• Introduce a CO2 dependent speed limit or engine power limit at sea.
  • CO2 reduction should be aligned with the 1.5°C goal of the Paris Agreement.
  • More public research and development funds for “non-fuel” propulsion technologies.
  • New 1.5°C compatible EEDI targets for 2025/30 and beyond.
  • Include shipping in a flag neutral emissions trading system.
  • Stricter regulations for ship emissions to air and water.
  • New port fees based upon emitted CO2, NOX, SO2 and particulate matter.
  • Stop public support for fossil fuels and fossil fuel infrastructure.
  • Include life-cycle assessments when assigning CO2 savings.

More facts

The report “New wind propulsion technology – A literature review of recent adoptions” and a Master thesis on ship owners and their experiences and expectations with respect to wind propulsion are published at https://northsearegion.eu/wasp/output-library-publications/. The project has also been highlighted in policy discussions/documents and presentations made for EU level projects.

This drawing highlights the bridge visibility issue of the Frisian Sea of shipowner Boomsma, which uses foils with boundary suction (illustration KU Leuven).

In November 2019, during the 31st IMO Assembly, a statement was delivered by the Comoros Permanent Representative, highlighting the significance and potential for wind propulsion technologies, raising awareness among IMO delegates. This was followed in January 2020 by the submission of IMO MEPC75 Inf.26 document that highlights key aspects of WPT development, with an explicit reference to the WASP project, to help achieve the ambitious goals set out by the Initial IMO GHG Strategy and including an introduction to WASP activity. Now, project partners continue to disseminate the IMO MEPC75 Inf.26 document.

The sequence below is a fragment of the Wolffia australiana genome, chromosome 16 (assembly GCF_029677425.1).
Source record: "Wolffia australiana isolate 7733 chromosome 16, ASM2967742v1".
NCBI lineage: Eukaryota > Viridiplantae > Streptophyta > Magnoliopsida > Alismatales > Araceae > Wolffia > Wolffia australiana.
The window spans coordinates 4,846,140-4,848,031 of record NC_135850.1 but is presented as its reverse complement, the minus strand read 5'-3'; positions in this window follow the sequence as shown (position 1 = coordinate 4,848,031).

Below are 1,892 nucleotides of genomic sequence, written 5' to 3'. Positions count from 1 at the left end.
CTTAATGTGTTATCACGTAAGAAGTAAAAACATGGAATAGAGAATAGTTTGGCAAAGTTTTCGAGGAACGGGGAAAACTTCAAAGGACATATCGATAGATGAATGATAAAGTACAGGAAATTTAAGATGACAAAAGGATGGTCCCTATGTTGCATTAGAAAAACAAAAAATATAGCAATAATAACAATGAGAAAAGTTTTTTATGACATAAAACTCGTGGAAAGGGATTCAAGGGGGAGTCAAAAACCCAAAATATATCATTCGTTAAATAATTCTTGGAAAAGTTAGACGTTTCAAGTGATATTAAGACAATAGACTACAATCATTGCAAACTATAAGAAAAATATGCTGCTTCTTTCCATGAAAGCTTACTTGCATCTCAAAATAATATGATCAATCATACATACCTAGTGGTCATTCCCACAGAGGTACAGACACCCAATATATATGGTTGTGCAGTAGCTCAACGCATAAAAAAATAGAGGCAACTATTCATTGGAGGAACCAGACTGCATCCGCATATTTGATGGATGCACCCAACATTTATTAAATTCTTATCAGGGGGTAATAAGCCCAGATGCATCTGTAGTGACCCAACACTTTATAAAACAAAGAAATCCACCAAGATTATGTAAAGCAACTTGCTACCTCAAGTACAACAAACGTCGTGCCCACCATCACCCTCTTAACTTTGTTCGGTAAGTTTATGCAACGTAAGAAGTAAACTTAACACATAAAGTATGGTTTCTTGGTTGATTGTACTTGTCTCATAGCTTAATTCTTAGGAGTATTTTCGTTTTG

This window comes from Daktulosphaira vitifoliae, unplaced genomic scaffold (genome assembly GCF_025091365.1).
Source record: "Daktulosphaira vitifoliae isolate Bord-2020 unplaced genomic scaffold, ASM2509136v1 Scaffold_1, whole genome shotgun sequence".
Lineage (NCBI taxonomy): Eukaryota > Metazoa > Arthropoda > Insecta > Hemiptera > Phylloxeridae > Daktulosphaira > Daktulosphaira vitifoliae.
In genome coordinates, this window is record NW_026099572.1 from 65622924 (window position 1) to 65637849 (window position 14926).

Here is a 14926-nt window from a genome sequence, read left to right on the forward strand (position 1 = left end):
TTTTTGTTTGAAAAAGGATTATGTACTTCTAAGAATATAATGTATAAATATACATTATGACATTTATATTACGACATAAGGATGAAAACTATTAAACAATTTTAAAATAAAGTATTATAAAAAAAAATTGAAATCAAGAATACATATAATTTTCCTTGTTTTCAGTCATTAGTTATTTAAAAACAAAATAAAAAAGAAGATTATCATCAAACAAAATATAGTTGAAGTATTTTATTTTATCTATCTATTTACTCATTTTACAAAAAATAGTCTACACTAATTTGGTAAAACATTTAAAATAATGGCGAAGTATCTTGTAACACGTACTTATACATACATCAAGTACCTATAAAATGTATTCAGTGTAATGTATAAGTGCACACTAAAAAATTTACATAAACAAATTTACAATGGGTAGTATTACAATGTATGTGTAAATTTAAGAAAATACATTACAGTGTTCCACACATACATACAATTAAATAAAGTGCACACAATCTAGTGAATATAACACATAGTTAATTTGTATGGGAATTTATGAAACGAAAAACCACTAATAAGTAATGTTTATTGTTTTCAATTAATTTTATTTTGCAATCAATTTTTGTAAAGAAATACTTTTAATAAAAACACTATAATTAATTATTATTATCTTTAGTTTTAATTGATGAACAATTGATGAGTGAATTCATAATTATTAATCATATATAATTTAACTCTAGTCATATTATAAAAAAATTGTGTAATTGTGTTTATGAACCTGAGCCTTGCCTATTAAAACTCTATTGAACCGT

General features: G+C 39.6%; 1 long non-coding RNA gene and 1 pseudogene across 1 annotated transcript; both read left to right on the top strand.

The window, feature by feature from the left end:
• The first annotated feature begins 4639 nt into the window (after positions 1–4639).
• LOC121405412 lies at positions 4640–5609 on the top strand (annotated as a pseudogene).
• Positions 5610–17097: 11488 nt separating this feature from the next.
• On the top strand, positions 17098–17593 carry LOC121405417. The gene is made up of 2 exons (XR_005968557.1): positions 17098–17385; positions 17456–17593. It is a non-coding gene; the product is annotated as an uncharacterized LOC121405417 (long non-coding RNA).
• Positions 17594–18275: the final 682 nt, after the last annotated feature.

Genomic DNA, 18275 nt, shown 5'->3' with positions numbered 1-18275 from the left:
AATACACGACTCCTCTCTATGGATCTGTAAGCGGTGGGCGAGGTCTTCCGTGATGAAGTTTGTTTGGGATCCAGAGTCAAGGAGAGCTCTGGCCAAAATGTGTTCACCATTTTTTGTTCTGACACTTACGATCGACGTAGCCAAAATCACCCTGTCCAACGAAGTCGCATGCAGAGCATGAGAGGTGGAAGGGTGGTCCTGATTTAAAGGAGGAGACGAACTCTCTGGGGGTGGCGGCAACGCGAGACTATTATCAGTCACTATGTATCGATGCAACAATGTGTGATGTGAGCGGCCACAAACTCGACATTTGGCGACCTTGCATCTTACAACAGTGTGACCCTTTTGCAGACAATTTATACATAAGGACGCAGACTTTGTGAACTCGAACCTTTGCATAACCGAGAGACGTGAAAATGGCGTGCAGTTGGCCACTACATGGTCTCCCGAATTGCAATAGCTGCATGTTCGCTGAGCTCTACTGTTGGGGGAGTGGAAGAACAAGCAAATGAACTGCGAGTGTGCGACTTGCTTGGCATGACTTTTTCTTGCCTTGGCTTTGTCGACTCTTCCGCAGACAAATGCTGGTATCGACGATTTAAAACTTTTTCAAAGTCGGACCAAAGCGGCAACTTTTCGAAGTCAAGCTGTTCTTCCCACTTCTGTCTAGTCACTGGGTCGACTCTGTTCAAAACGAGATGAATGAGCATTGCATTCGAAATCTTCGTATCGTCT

‘Find out if they work on the river to Duisburg’

From the North Sea between Goole on the Humber (UK) and Duisburg on the Rhine (Germany), Jan Albert Bosma and his father Gerrit, co-owners of Tharsis Shipping, tell us more about the “winging” of the diesel-electric sea-river vessel Tharsis (88 metres, 2364 DWT). Meanwhile, Director Frank Nieuwenhuis of eConowind reports that the system for the Tharsis is almost ready and can be installed in May.

Nieuwenhuis: ‘The Ventifoils are very thick aircraft wings, which are placed vertically. The force is therefore horizontal and helps with the propulsion. In order to make optimal use of these thick wings, we have applied the principle of boundary layer suction. This “pulls” the airflow around the wing, so it does not “bypass” and instead gives maximum force: up to four or five times the force per m2 of a normal sail. The wing must always be set optimally in relation to the wind and this is done automatically. The raising and lowering is also done automatically; the captain only has to indicate that the sails should be set.’